Thursday, October 18, 2007
At The Asian 1: Fashion
Two new exhibits installed by the great Japanese photographer Hiroshi Sugimoto have just opened at the Asian Art Museum in the Civic Center.
One of the exhibits is dedicated to modern Japanese fashion and it's a stunner.
Japanese fashion designers exploded into worldwide consciousness in the 1980s, and I first saw their work in a 1988 Irving Penn art photo book about Issey Miyake.
After the first shocked reaction of "they can't be serious," rather like seeing one of Frank Gehry's buildings for the first time, the pleasures provided by these modern designers can sneak up on you.
Kenneth Baker, the art critic of the San Francisco Chronicle, isn't convinced. In his review of the two Sugimoto shows, he ends by writing, "I consider Sugimoto a great artist - and connoisseur - but he loses me when his interest turns to contemporary Japanese fashion...Though diverting in their strangeness, and occasional elegance, the costumes arrayed here, with a handful of Sugimoto photos, distill the rage for novelty that has infected all the modern arts, mainly to their detriment."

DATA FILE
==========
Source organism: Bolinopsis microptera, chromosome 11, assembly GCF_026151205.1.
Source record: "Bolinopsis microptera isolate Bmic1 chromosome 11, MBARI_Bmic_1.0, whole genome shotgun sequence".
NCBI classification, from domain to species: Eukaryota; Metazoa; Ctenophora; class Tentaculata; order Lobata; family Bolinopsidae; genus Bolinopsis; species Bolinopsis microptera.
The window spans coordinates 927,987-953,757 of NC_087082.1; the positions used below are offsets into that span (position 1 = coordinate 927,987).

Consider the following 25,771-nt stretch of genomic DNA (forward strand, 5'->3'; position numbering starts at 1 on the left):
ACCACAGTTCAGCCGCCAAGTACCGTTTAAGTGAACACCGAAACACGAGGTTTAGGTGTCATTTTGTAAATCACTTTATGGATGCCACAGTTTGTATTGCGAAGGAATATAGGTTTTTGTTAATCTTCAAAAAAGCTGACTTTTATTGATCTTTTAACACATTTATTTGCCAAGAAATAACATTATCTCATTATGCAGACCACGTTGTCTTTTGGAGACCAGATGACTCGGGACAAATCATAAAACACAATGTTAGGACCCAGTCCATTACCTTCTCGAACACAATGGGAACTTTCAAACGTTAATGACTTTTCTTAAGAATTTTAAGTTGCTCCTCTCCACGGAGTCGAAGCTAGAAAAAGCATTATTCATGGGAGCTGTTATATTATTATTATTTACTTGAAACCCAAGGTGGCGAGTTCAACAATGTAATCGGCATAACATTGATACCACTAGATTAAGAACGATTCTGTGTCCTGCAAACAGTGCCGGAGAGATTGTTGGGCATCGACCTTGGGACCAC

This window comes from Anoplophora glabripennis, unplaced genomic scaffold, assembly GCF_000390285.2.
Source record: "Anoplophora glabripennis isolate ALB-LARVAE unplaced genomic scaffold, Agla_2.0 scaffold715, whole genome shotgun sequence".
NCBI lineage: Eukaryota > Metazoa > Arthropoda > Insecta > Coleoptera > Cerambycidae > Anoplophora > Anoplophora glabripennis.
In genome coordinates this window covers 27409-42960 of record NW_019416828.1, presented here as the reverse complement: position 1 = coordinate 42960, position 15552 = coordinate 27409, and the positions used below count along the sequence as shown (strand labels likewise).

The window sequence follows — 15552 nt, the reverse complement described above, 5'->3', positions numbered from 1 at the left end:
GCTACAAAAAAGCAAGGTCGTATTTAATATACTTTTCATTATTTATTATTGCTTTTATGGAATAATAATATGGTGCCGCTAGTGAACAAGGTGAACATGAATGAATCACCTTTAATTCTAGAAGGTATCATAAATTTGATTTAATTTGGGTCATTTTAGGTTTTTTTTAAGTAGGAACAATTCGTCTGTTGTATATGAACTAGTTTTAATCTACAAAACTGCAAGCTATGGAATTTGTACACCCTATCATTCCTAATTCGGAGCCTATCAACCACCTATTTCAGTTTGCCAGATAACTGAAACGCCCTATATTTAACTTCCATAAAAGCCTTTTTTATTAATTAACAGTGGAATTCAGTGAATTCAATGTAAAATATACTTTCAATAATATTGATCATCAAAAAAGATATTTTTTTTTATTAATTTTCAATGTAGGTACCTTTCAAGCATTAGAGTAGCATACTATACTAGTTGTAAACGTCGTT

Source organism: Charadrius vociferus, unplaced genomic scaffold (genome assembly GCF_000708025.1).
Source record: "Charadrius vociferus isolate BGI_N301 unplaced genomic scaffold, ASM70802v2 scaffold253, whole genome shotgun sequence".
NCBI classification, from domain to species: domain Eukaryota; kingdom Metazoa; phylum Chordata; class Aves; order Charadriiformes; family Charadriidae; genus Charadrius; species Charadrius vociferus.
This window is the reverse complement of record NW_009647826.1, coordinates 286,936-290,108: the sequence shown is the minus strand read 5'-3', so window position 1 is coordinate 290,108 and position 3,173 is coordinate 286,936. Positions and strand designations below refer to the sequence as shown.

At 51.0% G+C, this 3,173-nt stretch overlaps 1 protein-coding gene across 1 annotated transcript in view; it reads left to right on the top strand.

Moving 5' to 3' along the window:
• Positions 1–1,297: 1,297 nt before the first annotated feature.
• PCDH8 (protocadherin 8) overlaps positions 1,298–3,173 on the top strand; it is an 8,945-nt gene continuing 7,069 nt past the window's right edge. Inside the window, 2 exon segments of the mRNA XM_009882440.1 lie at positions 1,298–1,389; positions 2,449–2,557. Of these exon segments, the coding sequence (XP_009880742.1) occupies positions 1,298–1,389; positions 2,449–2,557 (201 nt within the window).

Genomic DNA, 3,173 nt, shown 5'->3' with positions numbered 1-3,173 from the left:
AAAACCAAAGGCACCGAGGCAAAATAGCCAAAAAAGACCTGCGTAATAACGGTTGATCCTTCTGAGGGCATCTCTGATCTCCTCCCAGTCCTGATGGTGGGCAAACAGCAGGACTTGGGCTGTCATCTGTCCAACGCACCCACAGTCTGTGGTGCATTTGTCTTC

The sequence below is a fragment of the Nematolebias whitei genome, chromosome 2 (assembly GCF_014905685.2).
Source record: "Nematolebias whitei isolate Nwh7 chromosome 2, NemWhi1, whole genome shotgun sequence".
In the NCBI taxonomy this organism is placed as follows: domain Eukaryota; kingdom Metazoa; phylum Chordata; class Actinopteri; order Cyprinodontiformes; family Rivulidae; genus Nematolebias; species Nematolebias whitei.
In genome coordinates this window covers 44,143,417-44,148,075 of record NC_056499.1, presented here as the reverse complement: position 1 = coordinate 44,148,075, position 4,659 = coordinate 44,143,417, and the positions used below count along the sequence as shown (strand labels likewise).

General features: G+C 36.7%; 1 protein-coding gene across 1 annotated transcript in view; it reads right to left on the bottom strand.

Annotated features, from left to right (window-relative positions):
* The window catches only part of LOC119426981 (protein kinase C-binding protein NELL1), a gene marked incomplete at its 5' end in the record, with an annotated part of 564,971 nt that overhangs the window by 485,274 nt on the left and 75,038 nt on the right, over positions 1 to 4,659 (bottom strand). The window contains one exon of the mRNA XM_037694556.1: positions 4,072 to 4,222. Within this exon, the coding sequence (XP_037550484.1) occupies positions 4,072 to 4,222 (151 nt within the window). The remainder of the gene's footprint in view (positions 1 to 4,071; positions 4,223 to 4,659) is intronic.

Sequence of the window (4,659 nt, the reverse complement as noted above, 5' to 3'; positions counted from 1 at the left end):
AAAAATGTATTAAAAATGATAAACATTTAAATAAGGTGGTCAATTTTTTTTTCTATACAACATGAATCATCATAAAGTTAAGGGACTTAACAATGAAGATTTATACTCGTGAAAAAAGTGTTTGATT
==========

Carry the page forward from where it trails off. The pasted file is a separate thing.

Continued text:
Sugimoto had free rein to select about 30 dresses from the legendary Kyoto Costume Institute (click here for their digital archive), and he features the work of Issey Miyake, Yohji Yamamoto, Rei Kawakubo, Junya Watanabe, and Tao Kurihara.
The gorgeous black-and-white photos, by the way, are by Sugimoto himself and are being used courtesy of the Asian Art Museum.
The show is definitely worth checking out, especially since there are two, beautifully printed brochures, with great photos and graceful writing, that come with the price of admission.